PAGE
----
Pubdate: Fri, 16 Sep 2016
Source: Morning Star, The (CN BC)
Copyright: 2016 The Morning Star
Author: Jennifer Smith


While the stories of individual benefit continue to surface, there's
some disturbing statistics that are stemming out of the legalization
of marijuana.

I can personally sympathize and understand the rationale that many
people have for legalization. I have friends and family who use the
drug for pain, anxiety and other disorders. I watched my
cancer-riddled mother struggle through chemotherapy with no relief
from prescribed drugs, but instead found nausea suppression and
regained her appetite thanks to marijuana. Following the numerous
stories of survival online and through the grapevine, she experimented
with various forms and strains in her own battle. Unfortunately, at
the time, it was not legal, therefore she was left to her own devices.
Whereas maybe, just maybe, if prohibition had been scrapped ahead of
her diagnosis then further research could have been done to help her
and others.

Unfortunately, the drug could not save her, but she did find relief
and for that we are all grateful.

I also have a friend who is over the moon about the fact that she can
now legally buy her drug of choice, even if she does have to pay taxes
on it. For her, it's a safety measure after she recently was tested
after smoking marijuana and fentanyl was discovered in her system. A
scary thought considering the recent rash of fentanyl deaths.

Despite all the benefits that legalization brings, like anything, it's
not all positive.

The impacts are being closely watched in Colorado by the Rocky
Mountain High Intensity Drug Trafficking Area (RMHIDTA), which
recently came out with its latest report.

Some of the findings in this report are frightening. Therefore please
note that I share this information not as a way to spread fear, but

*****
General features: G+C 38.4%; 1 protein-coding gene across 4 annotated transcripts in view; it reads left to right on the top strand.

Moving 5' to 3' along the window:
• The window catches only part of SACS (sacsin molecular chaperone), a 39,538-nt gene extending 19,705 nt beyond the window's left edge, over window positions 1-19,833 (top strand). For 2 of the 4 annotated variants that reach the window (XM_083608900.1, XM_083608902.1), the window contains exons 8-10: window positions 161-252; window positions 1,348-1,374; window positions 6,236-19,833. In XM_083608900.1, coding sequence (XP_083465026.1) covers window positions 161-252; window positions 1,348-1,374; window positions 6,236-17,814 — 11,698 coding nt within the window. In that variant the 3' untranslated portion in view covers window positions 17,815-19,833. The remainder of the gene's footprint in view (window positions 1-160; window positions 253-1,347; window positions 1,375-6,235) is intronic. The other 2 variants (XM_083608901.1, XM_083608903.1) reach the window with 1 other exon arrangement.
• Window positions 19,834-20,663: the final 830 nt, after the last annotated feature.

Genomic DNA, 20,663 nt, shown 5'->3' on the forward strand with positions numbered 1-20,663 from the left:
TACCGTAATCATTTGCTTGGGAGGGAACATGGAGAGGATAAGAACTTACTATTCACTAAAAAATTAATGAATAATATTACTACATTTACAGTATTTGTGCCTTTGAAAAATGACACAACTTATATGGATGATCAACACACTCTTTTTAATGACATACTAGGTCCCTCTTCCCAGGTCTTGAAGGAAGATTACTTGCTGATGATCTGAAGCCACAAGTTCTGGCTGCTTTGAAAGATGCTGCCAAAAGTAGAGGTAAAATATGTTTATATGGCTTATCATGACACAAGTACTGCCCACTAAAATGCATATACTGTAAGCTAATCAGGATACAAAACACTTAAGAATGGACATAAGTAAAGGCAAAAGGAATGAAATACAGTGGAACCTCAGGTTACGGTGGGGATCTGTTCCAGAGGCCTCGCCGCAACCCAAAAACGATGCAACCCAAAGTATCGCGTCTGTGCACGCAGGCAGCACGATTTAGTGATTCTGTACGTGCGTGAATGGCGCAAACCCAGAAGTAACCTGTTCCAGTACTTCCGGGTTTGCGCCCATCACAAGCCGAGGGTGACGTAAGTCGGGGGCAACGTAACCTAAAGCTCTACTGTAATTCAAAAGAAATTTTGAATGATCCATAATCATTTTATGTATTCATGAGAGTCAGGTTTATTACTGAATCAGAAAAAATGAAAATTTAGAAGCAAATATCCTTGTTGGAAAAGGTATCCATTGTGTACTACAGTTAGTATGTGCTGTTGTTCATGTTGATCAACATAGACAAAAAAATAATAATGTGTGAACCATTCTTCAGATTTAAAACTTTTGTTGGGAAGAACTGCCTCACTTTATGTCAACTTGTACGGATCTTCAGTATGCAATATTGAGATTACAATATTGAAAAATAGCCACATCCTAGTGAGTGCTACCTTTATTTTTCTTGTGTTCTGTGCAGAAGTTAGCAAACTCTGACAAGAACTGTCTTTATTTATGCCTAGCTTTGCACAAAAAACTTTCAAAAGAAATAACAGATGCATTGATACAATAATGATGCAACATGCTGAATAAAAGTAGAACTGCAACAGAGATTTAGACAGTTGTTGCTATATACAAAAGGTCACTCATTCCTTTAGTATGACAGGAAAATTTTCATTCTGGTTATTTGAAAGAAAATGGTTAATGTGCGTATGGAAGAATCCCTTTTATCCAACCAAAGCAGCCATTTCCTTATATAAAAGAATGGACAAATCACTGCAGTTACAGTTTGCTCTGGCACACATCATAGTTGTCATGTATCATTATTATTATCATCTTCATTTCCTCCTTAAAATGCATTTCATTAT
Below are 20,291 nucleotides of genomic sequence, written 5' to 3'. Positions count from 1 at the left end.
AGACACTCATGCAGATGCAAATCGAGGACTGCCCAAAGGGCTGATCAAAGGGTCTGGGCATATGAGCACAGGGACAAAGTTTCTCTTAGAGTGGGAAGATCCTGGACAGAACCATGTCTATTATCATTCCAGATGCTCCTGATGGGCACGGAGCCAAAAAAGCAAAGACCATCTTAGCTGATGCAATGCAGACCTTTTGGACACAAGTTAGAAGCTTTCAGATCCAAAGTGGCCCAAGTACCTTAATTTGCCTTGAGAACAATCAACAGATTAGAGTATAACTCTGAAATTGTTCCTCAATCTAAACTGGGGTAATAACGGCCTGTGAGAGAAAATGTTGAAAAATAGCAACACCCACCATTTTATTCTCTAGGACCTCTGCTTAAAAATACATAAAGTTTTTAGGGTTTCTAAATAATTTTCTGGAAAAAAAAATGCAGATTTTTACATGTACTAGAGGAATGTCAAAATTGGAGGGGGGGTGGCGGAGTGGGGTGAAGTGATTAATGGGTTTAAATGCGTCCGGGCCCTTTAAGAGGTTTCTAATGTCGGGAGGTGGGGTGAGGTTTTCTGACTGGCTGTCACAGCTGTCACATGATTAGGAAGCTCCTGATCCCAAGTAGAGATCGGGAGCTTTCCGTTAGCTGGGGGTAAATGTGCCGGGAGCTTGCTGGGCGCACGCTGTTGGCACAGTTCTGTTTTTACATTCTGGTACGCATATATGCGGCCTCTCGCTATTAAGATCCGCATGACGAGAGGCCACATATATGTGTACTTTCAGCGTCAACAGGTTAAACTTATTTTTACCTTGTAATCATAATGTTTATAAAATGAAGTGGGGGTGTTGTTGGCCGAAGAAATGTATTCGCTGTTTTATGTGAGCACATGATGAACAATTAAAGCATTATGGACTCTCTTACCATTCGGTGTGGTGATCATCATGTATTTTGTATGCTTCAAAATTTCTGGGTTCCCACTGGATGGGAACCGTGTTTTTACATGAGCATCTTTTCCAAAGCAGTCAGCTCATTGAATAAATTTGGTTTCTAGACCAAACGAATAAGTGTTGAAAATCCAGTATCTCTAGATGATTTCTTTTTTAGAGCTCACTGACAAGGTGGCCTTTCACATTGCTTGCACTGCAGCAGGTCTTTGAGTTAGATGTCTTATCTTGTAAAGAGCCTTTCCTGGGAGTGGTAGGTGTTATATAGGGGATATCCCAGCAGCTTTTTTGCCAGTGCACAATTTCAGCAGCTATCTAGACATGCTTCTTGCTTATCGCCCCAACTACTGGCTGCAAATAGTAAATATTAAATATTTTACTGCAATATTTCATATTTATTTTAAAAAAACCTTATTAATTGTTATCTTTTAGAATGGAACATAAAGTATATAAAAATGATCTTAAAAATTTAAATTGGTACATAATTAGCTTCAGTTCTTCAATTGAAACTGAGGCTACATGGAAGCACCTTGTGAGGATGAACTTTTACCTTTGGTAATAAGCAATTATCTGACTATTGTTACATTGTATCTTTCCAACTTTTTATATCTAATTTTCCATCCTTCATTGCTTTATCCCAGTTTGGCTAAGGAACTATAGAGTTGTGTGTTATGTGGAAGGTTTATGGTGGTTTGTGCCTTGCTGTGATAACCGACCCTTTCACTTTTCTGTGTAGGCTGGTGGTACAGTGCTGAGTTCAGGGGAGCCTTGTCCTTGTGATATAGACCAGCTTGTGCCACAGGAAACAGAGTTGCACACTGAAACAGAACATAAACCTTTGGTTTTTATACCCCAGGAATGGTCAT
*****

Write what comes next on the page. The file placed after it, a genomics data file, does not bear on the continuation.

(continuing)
instead to serve as knowledge for youth, parents, educators and anyone

Marijuana traffic related deaths increased 48 per cent between
2013-2015 since Colorado legalized recreational marijuana compared to
the three-year average prior to legalization. The report also notes
that all traffic deaths increased 11 per cent during the time frame.

For youth, past month marijuana use increased 20 per cent in 2013/2014
compared to the two years prior. Meanwhile nationally youth past month
marijuana use declined four per cent. For college age the increase is
17 per cent in Colorado while nationally it increased two per cent. In
adults the increase is 63 per cent in Colorado while nationally it
increased 21 per cent.

Hospitalizations related to marijuana jumped from 6,305 in 2011 to
11,439 in 2014.

Meanwhile the Colorado annual tax revenue from the sale of
recreational and medical marijuana was $115 million (about .5 per cent
of the statewide budget).

But crime and safety are causing concerns about loss of valuable
convention business.

As of January 2016, there were 424 retail marijuana stores in
Colorado, compared to 322 Starbucks and 202 McDonald's. There could be
more but 68 per cent of local jurisdictions have banned pot shops.

Like alcohol, it's all up to the consumer to use responsibly so let's
not be another statistic and let's show the world that this can be
done safely and without abuse.
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